News Feature | August 22, 2018

Canada's Sewage Problem Is Getting Worse

Sara Jerome

By Sara Jerome,

At least 215 billion liters of raw sewage were spilled or leaked into Canadian waterways last year, according to data submitted to the government.

“Enough to fill 86,000 Olympic-sized swimming pools, that represents an increase of 10 percent over the amount reported five years ago,” The Canadian Press reported.

Nevertheless, the majority of Canadian cities do not monitor real-time data of sewage discharges, the report stated.

“As a result, it’s unknown how much raw sewage flowed through overflow pipes when the storm overwhelmed the city’s treatment facilities,” the report said.

Environment Canada, the nation’s environmental regulatory agency, “does require municipal governments to report annually how much untreated wastewater is spilled, but settles for calculations that are based on computer models, rather than specific data of actual events,” it continued.

The Canadian Press provided a useful breakdown of statistics on the country’s sewage situation:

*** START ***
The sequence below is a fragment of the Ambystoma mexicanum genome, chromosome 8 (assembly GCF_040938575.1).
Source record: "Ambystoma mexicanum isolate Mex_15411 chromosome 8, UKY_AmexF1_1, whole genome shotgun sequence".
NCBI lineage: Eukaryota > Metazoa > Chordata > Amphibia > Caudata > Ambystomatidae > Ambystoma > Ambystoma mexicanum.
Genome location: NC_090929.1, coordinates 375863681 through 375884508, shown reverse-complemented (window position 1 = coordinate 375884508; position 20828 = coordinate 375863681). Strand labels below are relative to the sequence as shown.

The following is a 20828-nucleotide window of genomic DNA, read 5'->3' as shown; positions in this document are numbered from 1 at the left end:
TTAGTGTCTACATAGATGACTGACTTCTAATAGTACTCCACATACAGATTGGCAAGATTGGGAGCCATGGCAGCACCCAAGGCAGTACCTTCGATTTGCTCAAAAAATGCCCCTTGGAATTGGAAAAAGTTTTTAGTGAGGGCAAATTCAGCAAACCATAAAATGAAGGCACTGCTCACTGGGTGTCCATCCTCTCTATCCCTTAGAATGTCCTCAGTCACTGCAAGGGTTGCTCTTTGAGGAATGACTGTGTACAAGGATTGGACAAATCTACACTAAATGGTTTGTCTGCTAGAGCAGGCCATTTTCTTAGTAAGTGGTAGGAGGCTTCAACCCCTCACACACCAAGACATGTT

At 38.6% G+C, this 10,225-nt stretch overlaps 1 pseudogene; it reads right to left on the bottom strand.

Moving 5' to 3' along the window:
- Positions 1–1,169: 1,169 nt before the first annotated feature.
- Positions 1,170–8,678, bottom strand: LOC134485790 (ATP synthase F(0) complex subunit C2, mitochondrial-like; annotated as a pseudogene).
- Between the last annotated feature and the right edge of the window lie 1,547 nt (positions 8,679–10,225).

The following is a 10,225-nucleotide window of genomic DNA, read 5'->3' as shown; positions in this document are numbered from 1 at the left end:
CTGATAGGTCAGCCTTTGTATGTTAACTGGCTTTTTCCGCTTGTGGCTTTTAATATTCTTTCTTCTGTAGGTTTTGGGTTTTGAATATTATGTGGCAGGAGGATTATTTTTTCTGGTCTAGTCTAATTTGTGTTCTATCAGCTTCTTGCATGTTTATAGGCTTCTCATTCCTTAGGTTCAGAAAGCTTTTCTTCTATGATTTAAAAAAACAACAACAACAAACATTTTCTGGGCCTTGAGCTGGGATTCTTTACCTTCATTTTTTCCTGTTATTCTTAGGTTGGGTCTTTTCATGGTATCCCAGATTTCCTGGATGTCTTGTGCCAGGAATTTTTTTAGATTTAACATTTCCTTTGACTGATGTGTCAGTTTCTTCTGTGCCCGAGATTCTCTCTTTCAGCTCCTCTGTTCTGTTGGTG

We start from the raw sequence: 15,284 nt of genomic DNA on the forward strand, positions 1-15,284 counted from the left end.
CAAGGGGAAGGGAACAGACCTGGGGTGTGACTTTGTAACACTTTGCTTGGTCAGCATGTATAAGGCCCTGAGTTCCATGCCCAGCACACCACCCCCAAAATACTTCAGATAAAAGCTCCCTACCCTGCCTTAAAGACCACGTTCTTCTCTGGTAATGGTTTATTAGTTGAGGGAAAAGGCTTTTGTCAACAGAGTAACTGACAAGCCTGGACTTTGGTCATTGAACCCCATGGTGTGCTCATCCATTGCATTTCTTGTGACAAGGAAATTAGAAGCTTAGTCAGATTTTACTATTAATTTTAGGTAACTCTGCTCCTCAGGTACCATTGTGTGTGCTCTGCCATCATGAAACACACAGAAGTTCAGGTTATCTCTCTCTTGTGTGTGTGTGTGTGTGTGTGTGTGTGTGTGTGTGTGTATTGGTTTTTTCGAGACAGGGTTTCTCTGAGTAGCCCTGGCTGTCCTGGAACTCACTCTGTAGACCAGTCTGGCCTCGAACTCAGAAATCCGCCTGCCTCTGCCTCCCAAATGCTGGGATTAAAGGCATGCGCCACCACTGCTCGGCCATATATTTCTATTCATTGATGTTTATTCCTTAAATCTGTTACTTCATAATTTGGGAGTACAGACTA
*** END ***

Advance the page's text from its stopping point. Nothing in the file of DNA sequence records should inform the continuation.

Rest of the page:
215 billion liters: Reported amount of untreated sewage flowing into Canadian waterways in 2017.

1.02 trillion liters: Reported amount of untreated sewage flowing out between 2013 and 2017.

269: Number of municipal water systems that are supposed to report sewage outflows to Environment Canada each year.

159: Number of municipal water systems that actually reported sewage outflows to Environment Canada each year.

1: Number of municipalities known to monitor the actual amount of sewage outflows versus a calculated estimate.

36 percent: Share of total leaks and spills in 2018 that came from British Columbia.

Canada is hardly alone. The U.S. faces major sewage challenges, as well.

“The U.S. EPA has called overflows from combined sewer systems ‘the largest category of our Nation’s wastewater infrastructure that still need to be addressed,’ affecting Americans in 32 states,” The Atlantic reported.

The American Society of Civil Engineers issued a report card on U.S. wastewater infrastructure last year. The nation received a D+.

“It’s expected that more than 56 million new users will be connected to centralized treatment systems over the next two decades, requiring at least $271 billion to meet current and future demands,” the report stated.